ANTI-BIAS MOTION PASSES-Jake Jacobson, '50, Interfraternity Council President, announces
passage of the modified discrimination resolution which IFC House Presidents approved last night.
The resolution asks the Student Affairs Committee to suspend any fraternity which fails to peti-
tion its national office by Jan. 1, 1951, for removal of bias clauses from its constitution.

Chinese Reds
Launch Finial
Drive oi Foe
HONG KONG- (P)-The Red
armies of China, with their foes
in flight from fallen Chungking,
were striking out yesterday in an
attempt to crush the last Nation-
alist government resistance on the
mainland.
Only in the south, on the front
west of Canton, was there any
hint of Nationalist resistance. A
Chinese press dispatch said a big
battle was in progress there.
There was no confirmation else-
where.
THE COMMUNISTS raced out
from Chungking along the.road to
Chengtu, the new refugee Nation-
alist capital 170 miles to the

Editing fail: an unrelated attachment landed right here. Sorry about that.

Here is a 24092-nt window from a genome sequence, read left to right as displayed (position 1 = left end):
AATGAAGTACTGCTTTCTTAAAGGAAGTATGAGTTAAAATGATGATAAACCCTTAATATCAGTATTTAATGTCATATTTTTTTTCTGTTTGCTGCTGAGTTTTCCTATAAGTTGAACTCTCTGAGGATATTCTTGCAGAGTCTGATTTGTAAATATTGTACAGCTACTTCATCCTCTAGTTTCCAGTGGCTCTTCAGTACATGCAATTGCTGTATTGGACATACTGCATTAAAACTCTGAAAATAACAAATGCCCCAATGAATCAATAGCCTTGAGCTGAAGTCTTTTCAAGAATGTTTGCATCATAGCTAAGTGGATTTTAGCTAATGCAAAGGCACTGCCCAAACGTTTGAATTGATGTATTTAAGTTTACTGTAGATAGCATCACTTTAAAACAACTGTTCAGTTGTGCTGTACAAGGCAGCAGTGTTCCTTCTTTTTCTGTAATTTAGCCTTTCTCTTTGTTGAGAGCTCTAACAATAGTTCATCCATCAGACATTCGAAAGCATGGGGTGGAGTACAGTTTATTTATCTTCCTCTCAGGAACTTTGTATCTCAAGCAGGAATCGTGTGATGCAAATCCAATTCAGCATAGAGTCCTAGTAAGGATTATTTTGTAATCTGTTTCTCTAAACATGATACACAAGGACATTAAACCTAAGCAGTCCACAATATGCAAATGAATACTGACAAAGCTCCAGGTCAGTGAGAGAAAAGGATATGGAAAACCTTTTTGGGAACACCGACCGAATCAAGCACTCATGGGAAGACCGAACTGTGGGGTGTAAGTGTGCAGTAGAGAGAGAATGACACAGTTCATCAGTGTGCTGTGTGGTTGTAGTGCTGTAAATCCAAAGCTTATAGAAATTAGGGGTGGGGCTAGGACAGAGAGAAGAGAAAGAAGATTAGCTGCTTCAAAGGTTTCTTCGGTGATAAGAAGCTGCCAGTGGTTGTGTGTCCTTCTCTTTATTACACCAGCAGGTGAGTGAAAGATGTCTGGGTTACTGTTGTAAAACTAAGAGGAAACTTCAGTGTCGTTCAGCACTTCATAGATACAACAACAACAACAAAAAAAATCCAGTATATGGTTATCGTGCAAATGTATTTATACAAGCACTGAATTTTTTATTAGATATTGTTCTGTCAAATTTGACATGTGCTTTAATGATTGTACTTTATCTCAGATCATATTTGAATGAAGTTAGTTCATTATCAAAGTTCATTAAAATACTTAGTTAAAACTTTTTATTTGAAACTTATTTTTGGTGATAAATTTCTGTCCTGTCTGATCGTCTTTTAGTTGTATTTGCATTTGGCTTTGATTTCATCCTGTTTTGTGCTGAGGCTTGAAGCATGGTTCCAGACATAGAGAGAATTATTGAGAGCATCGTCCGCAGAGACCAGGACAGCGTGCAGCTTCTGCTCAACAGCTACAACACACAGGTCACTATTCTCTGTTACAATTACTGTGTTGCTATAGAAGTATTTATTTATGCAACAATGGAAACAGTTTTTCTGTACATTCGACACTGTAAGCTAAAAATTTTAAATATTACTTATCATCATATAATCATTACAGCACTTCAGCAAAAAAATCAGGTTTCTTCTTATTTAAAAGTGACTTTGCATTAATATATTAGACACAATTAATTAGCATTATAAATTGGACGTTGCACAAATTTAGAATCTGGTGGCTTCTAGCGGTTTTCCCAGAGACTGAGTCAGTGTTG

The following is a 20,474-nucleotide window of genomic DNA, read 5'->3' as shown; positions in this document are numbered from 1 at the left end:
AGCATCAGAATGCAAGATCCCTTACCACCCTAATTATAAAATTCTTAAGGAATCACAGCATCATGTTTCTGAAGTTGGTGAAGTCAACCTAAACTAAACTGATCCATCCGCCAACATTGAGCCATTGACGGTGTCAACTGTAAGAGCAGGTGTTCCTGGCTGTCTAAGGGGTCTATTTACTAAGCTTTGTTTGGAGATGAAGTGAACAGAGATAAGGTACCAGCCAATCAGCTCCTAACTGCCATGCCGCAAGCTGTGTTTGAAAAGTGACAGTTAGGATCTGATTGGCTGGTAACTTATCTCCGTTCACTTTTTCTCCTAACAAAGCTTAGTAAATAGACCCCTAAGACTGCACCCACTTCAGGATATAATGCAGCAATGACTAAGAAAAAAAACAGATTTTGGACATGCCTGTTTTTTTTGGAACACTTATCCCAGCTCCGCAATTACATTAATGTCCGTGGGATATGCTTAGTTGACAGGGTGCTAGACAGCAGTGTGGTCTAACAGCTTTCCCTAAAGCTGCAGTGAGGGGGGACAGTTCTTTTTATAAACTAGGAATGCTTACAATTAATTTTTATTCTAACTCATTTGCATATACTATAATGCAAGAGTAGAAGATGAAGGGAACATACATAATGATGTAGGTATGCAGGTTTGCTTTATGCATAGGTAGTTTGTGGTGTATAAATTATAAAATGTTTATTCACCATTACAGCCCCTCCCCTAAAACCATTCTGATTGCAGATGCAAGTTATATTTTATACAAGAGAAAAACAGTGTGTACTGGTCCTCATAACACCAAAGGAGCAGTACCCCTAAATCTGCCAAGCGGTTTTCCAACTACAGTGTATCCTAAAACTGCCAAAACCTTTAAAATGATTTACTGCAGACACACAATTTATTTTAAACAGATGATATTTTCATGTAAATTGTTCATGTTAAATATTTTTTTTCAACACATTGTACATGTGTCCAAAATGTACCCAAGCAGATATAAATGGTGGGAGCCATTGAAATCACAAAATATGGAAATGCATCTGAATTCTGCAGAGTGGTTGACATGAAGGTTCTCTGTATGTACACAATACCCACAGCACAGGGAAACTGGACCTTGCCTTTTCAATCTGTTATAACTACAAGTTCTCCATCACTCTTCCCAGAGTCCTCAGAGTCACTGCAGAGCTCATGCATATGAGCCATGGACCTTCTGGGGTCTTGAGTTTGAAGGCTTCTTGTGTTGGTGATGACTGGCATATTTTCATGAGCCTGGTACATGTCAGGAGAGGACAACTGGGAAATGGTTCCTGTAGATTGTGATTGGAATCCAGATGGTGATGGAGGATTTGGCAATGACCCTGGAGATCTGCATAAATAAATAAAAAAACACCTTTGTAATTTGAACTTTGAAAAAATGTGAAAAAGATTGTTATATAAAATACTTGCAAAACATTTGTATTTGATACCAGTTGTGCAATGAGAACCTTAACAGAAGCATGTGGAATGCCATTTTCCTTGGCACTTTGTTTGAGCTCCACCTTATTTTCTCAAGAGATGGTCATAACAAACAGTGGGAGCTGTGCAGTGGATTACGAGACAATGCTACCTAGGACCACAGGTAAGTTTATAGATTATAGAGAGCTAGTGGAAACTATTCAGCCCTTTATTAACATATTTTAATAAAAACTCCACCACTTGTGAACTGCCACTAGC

northwest.
Their fast-moving forces are
believed trying to cut off the
fleeing Nationalist divisions be-
fore they ever reach Chengtu.
Other Red columns lanced out
north of Chungking. They were
trying to trap and annihilate Na-
tionalist forces which had been
deployed to meet an expected Red
drive from the north on Chung-
king. The drive never came.
* * *
INSTEAD, the Communists came
in from the south and east. With
a minimum of fighting on the out-
skirts, they occupied Chungking
Wednesday.
Set Trial for
AllegedSpies
SARAJEVO, Yugoslavia- (P) -
Ten Russians accused of spying'
for the Soviet Union went on
trial yesterday in a grey stone
district court building a few
blocks from the bridge where the
assassination of Austrian Arch-
duke Ferdinand set off World,
War I.
A dozen had been indicted in
this Yugoslav blow against Com-
inform activities within Yugosla-
via, but the court announced one
committed suicide and another is
ill.
The group has been under ar-
rest more than four months.
All the defendants were accused'
of collecting information in Bos-
nia, one of Yugoslavia's six fed-
erated states, and passing it on
to Russia through the embassy.

IFC Asks for
SAC Action
In Resolution
Motion Passed
By 21-14 Vote
By JAMES GREGORY
A watered-down version of the
Interfraternity Discrimination
Committee's anti-bias motion was
passed last night by the Interfra-
ternity Council House Presidents.
The substitute resolution asks
the Student Affairs Committee to
suspend any fraternity which fails,
by Jan. 1, 1951, to petition its na-
tional office for removal of any
bias clauses in the fraternity's
constitution.